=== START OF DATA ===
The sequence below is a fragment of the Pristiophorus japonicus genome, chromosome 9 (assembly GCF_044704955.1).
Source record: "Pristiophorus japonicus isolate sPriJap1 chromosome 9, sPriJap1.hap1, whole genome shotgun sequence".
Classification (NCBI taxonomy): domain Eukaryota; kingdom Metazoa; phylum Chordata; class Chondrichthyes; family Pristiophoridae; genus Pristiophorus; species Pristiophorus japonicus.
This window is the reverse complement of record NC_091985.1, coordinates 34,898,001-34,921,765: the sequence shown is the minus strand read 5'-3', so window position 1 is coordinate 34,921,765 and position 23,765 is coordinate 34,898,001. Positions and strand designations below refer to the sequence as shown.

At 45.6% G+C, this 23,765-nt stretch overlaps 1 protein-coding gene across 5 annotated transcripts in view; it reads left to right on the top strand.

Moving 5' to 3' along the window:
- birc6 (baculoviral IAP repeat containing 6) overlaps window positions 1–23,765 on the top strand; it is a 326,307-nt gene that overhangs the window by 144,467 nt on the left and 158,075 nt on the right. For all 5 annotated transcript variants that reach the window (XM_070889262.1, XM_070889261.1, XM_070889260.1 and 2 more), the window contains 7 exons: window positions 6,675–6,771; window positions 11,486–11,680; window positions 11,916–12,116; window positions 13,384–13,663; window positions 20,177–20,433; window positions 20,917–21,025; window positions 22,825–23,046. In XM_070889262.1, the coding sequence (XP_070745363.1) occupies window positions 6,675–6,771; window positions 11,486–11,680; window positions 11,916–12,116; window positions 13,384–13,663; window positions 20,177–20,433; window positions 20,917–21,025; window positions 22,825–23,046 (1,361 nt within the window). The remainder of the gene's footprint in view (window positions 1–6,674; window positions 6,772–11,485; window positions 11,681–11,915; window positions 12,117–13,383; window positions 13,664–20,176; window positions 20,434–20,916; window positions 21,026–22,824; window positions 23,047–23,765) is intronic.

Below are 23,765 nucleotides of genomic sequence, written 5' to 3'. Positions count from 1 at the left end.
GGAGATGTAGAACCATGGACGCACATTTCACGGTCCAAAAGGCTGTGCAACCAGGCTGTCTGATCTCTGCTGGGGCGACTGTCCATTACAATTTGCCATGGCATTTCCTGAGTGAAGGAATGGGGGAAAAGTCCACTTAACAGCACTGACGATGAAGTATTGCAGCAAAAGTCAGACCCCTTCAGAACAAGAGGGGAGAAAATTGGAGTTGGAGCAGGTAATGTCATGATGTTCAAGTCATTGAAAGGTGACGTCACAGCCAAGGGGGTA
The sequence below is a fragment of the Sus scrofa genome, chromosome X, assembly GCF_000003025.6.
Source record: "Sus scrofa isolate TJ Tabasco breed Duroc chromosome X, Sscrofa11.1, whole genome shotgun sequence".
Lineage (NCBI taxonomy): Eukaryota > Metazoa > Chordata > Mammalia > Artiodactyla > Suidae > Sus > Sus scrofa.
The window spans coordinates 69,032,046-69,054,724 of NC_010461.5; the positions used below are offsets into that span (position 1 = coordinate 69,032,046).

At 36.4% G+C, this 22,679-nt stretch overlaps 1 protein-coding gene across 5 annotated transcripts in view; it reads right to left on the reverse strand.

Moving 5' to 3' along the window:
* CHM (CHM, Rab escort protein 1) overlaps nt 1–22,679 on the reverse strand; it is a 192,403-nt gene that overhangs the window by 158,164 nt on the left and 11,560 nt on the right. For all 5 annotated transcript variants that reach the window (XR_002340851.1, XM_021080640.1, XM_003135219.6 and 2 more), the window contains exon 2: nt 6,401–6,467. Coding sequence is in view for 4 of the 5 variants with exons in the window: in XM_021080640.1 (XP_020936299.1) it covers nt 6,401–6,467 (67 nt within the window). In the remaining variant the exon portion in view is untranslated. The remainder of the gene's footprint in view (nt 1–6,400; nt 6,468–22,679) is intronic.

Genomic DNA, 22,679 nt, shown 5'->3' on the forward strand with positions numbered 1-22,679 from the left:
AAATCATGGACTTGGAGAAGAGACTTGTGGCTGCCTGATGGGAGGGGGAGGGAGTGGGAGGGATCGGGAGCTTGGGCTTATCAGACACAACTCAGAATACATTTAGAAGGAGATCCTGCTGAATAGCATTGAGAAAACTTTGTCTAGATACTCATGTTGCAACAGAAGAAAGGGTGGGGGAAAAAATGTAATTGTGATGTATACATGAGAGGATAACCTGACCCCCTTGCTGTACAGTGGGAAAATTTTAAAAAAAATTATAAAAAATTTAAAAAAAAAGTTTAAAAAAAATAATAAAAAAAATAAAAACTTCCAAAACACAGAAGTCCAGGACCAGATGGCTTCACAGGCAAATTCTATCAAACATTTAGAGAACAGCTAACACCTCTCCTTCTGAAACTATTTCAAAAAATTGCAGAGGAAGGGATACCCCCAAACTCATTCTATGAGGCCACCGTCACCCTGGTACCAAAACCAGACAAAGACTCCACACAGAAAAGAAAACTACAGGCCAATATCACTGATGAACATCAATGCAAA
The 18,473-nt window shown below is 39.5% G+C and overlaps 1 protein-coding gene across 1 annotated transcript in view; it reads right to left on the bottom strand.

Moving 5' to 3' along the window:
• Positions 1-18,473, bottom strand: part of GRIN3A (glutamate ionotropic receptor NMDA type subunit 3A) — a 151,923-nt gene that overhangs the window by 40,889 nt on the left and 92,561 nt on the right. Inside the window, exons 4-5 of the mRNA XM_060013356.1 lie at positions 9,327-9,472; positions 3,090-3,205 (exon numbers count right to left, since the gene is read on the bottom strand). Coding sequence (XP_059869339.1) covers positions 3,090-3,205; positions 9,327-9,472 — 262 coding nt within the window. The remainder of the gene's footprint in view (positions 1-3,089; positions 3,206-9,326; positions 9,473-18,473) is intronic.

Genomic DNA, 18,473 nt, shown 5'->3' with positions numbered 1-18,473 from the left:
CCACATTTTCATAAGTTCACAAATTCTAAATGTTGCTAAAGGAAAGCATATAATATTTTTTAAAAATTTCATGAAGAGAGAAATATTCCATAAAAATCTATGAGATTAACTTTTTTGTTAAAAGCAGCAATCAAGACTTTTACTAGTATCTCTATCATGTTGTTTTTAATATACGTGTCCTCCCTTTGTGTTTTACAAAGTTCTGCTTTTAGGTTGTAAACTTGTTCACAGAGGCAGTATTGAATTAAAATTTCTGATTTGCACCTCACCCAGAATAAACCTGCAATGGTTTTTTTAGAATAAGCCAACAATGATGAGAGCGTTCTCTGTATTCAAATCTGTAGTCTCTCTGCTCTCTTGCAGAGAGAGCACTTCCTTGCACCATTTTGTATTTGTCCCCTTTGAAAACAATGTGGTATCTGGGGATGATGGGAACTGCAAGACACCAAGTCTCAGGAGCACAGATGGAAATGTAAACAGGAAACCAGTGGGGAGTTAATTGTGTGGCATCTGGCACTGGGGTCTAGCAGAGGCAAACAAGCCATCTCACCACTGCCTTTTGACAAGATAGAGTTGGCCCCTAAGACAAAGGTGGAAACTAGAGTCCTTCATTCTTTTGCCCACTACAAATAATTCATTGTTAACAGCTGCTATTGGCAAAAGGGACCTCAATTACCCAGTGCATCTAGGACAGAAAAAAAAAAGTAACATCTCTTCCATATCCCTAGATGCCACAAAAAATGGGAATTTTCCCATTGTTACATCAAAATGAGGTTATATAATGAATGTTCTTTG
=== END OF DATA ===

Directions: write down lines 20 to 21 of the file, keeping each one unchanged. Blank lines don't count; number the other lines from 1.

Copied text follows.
Moving 5' to 3' along the window:
• Positions 1-18,473, bottom strand: part of GRIN3A (glutamate ionotropic receptor NMDA type subunit 3A) — a 151,923-nt gene that overhangs the window by 40,889 nt on the left and 92,561 nt on the right. Inside the window, exons 4-5 of the mRNA XM_060013356.1 lie at positions 9,327-9,472; positions 3,090-3,205 (exon numbers count right to left, since the gene is read on the bottom strand). Coding sequence (XP_059869339.1) covers positions 3,090-3,205; positions 9,327-9,472 — 262 coding nt within the window. The remainder of the gene's footprint in view (positions 1-3,089; positions 3,206-9,326; positions 9,473-18,473) is intronic.